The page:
5. Biggest issue: Why is this entire message limited to Mixed-race and light-skinned folks when the bulk of the originating crap-fest specified Black activists? Why aren’t they even mentioned here? Maybe she reached out to them separately. But without knowing that, this just plays like that age-old, beyond trite and tired attempt to divide us: house vs. field; light vs. dark; Mixed vs. Black, etc. Does she really think we don’t see this obvious ploy to favor us at the expense of Black people? To prioritize us and our feelings as if they’re somehow different or more important?
  6. This is the same game the world runs on us each and every day. I don’t know if her advisors pointed her in this direction, or whether she came up with this bright idea on her own. But pitting us against each other just spotlights the underlying problem of her original rant, subsequent defenses of that rant, and now this fauxpology: no evidence that she has any desire to further unity or solidarity. Solution: since she mentioned Black and Mixed-race activists separately and to different degrees in her original post, this response should have covered the same ground in the same proportion and order. Crisis communications require absolute specificity to be effective. Solution: To simply say, “It was not my intention to promote divisiveness between Black and Mixed-race or dark and light-skinned people. I am striving to better understand this dynamic so that I do not inadvertently make the same mistake in the future.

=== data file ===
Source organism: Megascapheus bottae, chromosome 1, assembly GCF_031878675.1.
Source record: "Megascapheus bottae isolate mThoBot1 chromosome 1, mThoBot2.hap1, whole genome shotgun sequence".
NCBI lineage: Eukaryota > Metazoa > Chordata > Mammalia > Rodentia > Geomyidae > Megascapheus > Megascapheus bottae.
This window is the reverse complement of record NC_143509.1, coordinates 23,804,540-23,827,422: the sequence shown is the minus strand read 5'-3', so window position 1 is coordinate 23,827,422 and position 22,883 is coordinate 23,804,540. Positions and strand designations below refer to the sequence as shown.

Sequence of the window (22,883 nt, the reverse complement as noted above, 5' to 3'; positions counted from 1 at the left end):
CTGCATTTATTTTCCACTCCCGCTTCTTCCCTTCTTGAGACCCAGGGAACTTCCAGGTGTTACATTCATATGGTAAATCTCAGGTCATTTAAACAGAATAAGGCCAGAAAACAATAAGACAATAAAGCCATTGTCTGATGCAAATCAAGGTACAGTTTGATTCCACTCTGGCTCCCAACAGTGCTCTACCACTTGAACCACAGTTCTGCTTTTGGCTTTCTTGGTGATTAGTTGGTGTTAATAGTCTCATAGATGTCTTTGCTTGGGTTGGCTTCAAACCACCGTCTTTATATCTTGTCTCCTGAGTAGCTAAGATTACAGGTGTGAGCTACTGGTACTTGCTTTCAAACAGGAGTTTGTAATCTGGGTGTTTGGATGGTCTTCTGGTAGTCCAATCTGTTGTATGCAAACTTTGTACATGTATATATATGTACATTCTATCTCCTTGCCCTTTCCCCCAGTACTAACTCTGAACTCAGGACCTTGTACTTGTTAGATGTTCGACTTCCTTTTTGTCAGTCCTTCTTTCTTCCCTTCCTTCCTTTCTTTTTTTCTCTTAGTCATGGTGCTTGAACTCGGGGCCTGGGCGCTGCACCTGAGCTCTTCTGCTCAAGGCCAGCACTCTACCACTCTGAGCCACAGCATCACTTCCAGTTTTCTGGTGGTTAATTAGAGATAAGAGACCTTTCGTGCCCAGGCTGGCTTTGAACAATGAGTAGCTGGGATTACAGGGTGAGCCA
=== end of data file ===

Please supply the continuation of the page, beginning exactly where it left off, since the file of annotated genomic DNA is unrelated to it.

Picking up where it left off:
7. Attempts at humor. Luvvie is a very talented and successful humorist. However, there is nothing amusing about any of this, or any place for this kind of messaging in a crisis communications response. Whether citing Rachel Dolezal in a Mixed-race context or falling back on her popular reference to not coming for her “edges in the name of Jamaican Black Castor Oil,” these read as attempts to deflect from the gravity of the topic, which help to render it a fauxpology rather than the real deal.
  8. Skip the low-key self-referential promotion. The “I should’ve known how important my words would be to people” comes off like a humble brag. Of course she knows how important her every word is–as a blogger, social media influencer, #1 New York Times bestselling author and one of Essence magazine’s “Most Woke Women,” what else could she possibly think? Any real apology focuses on the offender taking full and unequivocal responsibility while centering the offended and their experience to the original offense(s). And promoting her book just felt even more self-serving and less authentic. Solution: delete all of these references before posting.